Education Can Catapult Your Youth Fitness Career
By Alex Slezak – M.Ed, YFS, YSAS, HSSCS
In Economics 101, you learn about all different types of capital. One example that applies to fitness businesses is financial capital, which is the money used by businesses to lease a facility or spend on advertising. Another example is capital goods such as the kettlebells, bands, and equipment utilized to deliver your services.
Today, I want to talk about a much lesser-known type of capital: human capital. Human capital is the measure of the economic value of an employee’s skill set, and it is extremely valuable. In fact, Human capital might be the most important form of capital for fitness professionals.
Why is human capital so important to our niche? The youth fitness market is a service-based career. Regardless how fancy your facility, savvy your advertising, or cool your training equipment, ultimately people are paying for your services. The more you know and the more experience you have, the better you are at delivering your service. You simply cannot fake being knowledgeable and good at what you do.
To put this in concrete terms, the concept is simple: The more human capital you possess, the more valuable you are to your employer and/or your clients. It is not the facility or any set of tools that really sets coaches apart from one another; rather, it is their human capital.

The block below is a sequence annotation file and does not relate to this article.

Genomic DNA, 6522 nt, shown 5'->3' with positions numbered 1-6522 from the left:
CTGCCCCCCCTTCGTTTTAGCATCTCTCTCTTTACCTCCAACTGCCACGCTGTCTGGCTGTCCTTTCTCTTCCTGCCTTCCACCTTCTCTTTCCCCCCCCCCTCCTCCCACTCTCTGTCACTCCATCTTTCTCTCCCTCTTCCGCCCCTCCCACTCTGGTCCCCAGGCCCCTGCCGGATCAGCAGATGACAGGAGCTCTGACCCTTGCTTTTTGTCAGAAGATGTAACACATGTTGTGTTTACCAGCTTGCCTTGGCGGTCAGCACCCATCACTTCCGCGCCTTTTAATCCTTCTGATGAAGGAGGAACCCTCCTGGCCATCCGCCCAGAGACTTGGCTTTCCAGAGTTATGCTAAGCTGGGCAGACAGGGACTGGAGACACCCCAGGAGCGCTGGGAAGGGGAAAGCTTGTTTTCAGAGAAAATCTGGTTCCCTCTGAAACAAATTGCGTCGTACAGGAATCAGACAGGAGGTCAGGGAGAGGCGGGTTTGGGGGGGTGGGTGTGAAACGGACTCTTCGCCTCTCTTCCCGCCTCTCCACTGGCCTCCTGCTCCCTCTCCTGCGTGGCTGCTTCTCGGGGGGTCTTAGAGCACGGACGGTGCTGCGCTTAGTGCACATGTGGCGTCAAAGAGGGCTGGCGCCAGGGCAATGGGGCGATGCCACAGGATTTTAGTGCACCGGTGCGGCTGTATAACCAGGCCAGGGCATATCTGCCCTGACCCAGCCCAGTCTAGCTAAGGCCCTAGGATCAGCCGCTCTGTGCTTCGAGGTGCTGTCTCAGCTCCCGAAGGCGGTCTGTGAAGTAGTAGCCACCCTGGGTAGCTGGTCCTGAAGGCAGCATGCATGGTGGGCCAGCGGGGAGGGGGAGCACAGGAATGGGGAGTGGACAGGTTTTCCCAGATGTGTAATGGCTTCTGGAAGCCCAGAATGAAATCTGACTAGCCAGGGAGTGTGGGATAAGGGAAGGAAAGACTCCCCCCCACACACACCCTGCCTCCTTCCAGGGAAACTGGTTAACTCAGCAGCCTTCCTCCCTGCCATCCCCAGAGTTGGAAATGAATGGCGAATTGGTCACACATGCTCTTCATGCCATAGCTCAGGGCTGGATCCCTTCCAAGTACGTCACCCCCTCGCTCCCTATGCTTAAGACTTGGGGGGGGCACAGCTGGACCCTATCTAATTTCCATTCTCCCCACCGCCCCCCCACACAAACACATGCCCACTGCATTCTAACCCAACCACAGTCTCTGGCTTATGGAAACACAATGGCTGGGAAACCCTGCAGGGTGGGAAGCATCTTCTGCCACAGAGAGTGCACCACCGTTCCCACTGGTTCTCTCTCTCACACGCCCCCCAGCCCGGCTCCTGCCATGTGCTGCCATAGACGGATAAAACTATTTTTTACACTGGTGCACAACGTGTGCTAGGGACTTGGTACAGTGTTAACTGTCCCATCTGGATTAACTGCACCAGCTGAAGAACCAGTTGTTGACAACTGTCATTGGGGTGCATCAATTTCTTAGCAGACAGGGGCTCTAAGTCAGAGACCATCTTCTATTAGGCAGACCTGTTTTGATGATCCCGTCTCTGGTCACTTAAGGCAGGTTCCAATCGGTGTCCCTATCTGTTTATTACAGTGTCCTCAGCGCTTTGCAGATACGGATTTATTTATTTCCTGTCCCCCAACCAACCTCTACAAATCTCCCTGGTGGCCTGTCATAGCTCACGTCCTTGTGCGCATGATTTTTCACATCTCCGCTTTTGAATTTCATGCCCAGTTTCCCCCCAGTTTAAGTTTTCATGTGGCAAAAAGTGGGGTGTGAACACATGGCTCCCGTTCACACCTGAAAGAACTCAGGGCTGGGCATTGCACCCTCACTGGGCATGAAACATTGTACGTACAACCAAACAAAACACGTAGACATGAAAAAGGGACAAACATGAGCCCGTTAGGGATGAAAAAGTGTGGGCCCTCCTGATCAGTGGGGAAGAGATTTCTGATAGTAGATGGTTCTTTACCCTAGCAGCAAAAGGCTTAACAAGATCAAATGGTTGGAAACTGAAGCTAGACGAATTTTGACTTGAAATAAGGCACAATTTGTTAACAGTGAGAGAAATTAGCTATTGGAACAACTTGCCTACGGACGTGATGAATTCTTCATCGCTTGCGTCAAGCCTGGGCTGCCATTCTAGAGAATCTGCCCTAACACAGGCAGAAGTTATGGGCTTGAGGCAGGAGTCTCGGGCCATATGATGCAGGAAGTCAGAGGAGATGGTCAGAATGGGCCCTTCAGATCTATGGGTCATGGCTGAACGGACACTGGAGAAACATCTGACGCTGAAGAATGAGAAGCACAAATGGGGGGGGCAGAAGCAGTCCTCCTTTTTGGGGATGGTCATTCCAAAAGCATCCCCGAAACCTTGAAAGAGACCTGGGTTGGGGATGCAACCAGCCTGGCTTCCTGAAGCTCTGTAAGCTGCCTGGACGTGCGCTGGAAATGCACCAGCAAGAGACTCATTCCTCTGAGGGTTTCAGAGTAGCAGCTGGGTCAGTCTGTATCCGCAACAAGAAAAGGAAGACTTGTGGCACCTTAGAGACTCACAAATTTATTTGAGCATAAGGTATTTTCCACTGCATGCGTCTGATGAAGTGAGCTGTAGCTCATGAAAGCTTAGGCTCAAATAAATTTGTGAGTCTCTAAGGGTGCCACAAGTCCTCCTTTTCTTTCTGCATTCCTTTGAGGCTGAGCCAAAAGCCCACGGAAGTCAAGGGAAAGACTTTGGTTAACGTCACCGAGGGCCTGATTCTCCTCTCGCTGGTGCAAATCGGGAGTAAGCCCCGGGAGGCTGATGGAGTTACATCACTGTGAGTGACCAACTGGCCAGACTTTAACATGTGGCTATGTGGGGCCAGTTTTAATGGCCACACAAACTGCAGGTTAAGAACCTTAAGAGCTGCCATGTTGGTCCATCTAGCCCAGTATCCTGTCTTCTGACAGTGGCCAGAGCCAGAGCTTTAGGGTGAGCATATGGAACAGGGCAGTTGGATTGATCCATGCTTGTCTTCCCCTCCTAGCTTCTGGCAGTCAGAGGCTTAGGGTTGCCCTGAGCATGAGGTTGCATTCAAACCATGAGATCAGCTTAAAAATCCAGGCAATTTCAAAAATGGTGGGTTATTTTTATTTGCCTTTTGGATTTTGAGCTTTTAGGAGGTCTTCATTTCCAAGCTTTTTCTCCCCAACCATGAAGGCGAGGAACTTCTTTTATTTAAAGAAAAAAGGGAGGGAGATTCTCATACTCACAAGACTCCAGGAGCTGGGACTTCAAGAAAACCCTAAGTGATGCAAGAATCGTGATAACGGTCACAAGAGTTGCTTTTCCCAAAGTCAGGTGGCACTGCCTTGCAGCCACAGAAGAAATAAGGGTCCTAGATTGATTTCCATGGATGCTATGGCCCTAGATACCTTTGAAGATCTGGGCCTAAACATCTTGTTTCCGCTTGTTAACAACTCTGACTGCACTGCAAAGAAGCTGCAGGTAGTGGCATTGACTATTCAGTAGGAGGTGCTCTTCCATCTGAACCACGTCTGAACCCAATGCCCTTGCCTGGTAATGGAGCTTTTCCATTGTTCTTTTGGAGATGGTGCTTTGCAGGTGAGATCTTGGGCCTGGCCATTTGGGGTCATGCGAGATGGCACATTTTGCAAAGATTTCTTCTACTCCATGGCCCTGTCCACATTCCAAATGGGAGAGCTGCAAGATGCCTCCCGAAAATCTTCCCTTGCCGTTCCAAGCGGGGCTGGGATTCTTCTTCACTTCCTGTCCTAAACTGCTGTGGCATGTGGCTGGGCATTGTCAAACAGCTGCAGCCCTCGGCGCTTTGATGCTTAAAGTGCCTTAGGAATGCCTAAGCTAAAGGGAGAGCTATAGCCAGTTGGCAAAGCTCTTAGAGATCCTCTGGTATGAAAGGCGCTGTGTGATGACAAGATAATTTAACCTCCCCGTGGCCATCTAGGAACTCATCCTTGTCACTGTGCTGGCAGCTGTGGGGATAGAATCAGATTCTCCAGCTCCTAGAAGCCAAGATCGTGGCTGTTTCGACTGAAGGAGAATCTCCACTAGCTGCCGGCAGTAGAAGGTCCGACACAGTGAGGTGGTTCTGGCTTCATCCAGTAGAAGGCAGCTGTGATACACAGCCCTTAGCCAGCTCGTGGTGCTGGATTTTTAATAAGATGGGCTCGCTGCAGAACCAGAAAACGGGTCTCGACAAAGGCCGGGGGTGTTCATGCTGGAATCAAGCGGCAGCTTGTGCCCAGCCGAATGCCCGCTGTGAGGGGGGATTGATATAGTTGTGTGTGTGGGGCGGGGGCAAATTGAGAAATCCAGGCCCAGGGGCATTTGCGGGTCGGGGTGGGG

So how do you grow your human capital and become more valuable? You invest in yourself. You can start by approaching your career in a whole new mindset. Have an inquisitive mind each and every day. Look at every day and every challenge not as going to work but as a way to improve. If you are an intern, learn as much as possible because it will build up your human capital. If you are already employed, view the situation as though you were getting paid not just to do a job but also to learn and invest in yourself.
When it comes to investing in your own human capital, nothing will pay off more than educating yourself. Spend your free time reading blog posts from the IYCA or books from people in the industry with tremendous amounts of human capital. In addition, do not be afraid to spend some of your hard-earned money on attending workshops or conferences or on purchasing reputable certifications or courses from organizations like the IYCA. Although spending money is a barrier (and the aforementioned blogs are a great way to learn without spending money), the value of building your human capital will more than make up for the amount you spent.
If you follow the suggestions I’ve given, you will be impressed at how quickly your human capital can grow and how much more valuable you can become to your clients and/or employer. In a service-based industry like the youth fitness market, human capital is what separates the contenders from the pretenders . If you keep growing, your youth fitness career will, too.